Within moments, someone wanted to chat to me on Facebook Messenger, so off we went. In the space of a few minutes, we were humming like…a humming bird.

Someone’s interested in my case 🙂

I left that conversation to go to bed, as the RBS agent couldn’t complete the checks, then. As is the way of the world, I slept well but woke at about 2am to have some water.screen-shot-2017-02-08-at-8-38-34-am

Well, as I was sort of awake, I noticed a message pop up on my phone. I checked. RBS was bright and awake–they are in England, five hours ahead of me. Someone wanted to actually talk to me on the phone. Well, I was game, and we engaged in a nice chat for about half an hour. The bottom line: I activated my online banking credentials, sorted out the activation of my Visa/debit card, was able to check my balance (yes, my money had arrived, and new deposits were flowing in). I was happy.

But, I was happier to have had on the other end of the line a lovely lass from Yorkshire, in Leeds, who’d been to Jamaica for her wedding 30 years ago! We joked about English regional rivalries–my affinities are to the other side of The Pennines. I love Yorkshire pudding, and Ilkley is one of my favourite places.

She joked about how her child had been born in Cumbria. To her husband’s joy, the child was a girl. Had it been a boy, he would not have been eligible to play for Yorkshire as he was born outside the county. You didn’t know England had these separate republics within the island? Shame on you! Well, Yorkshire changed that rule in 1992, to include those educated within the county, a dispensation that allowed Michael Vaughan to play; and was then abandoned altogether. Yorkshire’s first overseas player that season was 19-year-old Sachin Tendulkar.

Well, having established those links, I went on ambassadorial watch and suggested that my agent think about coming back to Jamaica. As we’ve left it, she and her husband will think about it. I promised her lodgings, so let’s see.

Funnily, I had another query later in the day, and got another invitation to chat via Facebook Messenger. Again, I was passed to the same agent, this time a text chat. It was a pleasant as the punch she yearns for in Jamaica 🙂 I got my other issue resolved and we went off to enjoy the rest of our respective days.

Now, if we could get this sort of service working in Jamaica.

Why wear black? A question of Olympic proportions, but if the protest fits, wear it.

I was surprised yesterday to see on my Twitter timeline a conversation involving Juliet Cuthbert MP:

Wearing black weekly has become an international symbol of protests against violence against women and children.

The question struck me as odd, as it did some others. One reaction was to ask ‘Why march’ weekly? Both wearing something symbolic and marching could be seen as ‘at a distance’ forms of actions. Some would say, ‘Why not go and hunt down the perpetrators?’.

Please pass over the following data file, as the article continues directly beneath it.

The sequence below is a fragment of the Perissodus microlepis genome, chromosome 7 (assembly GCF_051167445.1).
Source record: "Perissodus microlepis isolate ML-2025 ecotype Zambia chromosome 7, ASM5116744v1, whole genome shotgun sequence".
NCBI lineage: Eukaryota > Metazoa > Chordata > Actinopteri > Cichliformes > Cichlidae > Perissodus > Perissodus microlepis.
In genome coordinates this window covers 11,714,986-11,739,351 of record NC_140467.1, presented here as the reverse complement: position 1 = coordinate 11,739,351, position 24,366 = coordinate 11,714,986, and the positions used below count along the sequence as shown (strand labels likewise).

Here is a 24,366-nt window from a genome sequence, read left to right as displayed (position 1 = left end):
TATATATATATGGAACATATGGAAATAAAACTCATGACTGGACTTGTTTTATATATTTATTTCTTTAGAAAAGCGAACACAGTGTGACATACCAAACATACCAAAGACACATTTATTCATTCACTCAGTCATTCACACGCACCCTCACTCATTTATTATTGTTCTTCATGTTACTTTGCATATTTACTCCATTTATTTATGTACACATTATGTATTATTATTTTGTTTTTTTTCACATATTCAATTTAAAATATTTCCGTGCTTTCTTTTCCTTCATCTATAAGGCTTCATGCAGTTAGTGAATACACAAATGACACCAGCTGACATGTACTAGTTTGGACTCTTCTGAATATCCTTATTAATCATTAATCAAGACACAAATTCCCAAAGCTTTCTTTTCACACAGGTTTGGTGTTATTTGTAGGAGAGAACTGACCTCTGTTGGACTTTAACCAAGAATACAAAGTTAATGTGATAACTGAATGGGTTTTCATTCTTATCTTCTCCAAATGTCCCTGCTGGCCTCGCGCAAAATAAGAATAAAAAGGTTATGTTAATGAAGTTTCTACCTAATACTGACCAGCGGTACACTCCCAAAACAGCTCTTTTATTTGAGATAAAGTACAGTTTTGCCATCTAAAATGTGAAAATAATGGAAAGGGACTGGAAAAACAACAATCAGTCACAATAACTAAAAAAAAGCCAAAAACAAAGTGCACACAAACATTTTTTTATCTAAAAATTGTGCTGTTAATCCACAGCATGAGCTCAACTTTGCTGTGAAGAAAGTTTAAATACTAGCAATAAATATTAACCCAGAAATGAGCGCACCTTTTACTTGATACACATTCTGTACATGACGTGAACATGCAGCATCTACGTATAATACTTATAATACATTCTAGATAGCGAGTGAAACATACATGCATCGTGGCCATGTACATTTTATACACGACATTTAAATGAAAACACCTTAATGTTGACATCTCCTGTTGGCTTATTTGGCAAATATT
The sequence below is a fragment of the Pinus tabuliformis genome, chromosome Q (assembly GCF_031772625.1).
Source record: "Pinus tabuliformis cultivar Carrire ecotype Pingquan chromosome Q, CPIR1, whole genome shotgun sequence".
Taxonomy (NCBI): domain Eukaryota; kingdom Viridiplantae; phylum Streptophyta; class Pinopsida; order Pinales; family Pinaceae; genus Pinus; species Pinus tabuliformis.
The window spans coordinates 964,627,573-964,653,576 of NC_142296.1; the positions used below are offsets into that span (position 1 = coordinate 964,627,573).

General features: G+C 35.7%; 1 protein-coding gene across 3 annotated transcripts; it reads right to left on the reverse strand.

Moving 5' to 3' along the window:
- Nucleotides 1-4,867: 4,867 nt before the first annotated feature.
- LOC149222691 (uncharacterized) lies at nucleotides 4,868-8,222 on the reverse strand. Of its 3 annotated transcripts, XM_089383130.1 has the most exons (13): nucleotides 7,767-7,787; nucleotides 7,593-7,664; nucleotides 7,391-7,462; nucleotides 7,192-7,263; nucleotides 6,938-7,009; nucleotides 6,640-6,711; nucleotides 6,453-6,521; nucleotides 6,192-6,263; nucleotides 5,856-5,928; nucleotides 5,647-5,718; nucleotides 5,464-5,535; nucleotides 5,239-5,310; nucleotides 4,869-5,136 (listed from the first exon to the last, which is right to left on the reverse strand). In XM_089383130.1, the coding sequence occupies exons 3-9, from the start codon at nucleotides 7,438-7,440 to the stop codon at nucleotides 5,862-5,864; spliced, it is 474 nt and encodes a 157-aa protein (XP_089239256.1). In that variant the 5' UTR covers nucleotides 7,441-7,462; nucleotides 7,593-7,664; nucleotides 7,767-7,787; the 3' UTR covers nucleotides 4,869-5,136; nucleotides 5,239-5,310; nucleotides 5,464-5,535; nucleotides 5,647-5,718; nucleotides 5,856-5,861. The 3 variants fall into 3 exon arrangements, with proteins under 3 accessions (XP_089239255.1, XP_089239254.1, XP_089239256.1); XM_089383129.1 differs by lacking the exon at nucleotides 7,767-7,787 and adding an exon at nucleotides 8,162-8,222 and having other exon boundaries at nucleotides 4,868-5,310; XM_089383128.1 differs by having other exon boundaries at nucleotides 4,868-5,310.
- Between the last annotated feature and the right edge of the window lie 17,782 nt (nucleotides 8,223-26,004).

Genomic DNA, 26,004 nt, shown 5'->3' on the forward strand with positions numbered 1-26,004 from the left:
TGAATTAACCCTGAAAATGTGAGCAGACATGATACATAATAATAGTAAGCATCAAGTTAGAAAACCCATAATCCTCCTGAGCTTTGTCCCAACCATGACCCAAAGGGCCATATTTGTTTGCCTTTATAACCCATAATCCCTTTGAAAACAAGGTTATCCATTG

I added a facetious, but legitimate, touch on the possible economic implications of various forms of protest. Society gets many benefits from the things we do, whether some see those things as positives or negatives. So, my seeming facetiousness has a real import. In a place like Jamaica, one could argue that people would support actions that provide other benefits to the rest of the country, especially if these actions are planned and regular. Look at what now happens with 5k runs/walks.

If it’s not clear, the issue is really about the effectiveness of various forms of protest

The implication of Mrs Cuthbert’s question was that wearing black was too passive or ineffective. I’m not sure who gives anyone the right to question what others feel is appropriate protest. If it’s not to your liking, better surely to do what you feel is right. In fact, as her party leader once suggested not so long ago (2014), there’s nothing wrong with being the only one protesting in a particular way [though, against a bus fare increase by JUTC, not against some crime]. He subsequently organized a nationwide peaceful protest against the increase. Whether it made any difference or not, it was how some chose to act. Maybe, Mrs C would have asked ‘Why not boycott JUTC?’ or set some buses on fire? That’d teach them people didn’t want to take it anymore.

Maybe, the question has implicit in it a notion of ‘the protest should fit the crime’: so it’s ok to have a peaceful protest march for bus fares, but one should burn tyres and throw rocks against forms of violent crimes. I’m not sure. In Jamaica, we tend to have a narrow range of responses to policies or situations we dislike. Often, cutting down trees and blocking roads is the form of protest prescribed in the ‘national manual of acceptable protests’.

Maybe, because Mrs. Cuthbert is a ‘five-time Olympian’, who gave birth last year at the tender age of 51, is made of sterner stuff and really wants an active form of protest befitting of an Olympic athlete. Just wearing stuff doesn’t cut(hbert) it?

Mrs Cuthbert and her husband at the March 2016 swearing-in of MPs
You need some heart-pumping going on. Maybe, if asked she wanted a national steeplechase or half-marathon against violence, with full back pack. We must all share the pain? (On that point, wouldn’t that be an interesting punishment to fit some crimes?)

National steeplechase against violence? Gruelling, it would be.
All I know is that for most people doing anything to show support for something that has not affected or does not affect them is a major challenge. Much easier to just sit pat. So, if you can do your little part, somehow, I say ‘Let it rock!’. (I wont joke about what I have heard on occasion, such as ‘I don’t look good in black’.)

Mrs. C? Knock yourself out organizing some alternative form of protest. Cut it to fit your cloth. [BTW, that’s no reference to a little slip of the diplomatic language tongue a couple of years ago… :)]

History may show that one form or another seemed to give better results, but then again, it should not be a competitive thing: my  protest is more hefty than yours. If you care, you show it how best you can.

Those who write letters to the papers or to MPs, or decide to raise funds to maybe find alternative homes for abused women and children, I think what you are doing is fine–as I’m sure you did, already. So, as some may say, when it comes to bump, carry on.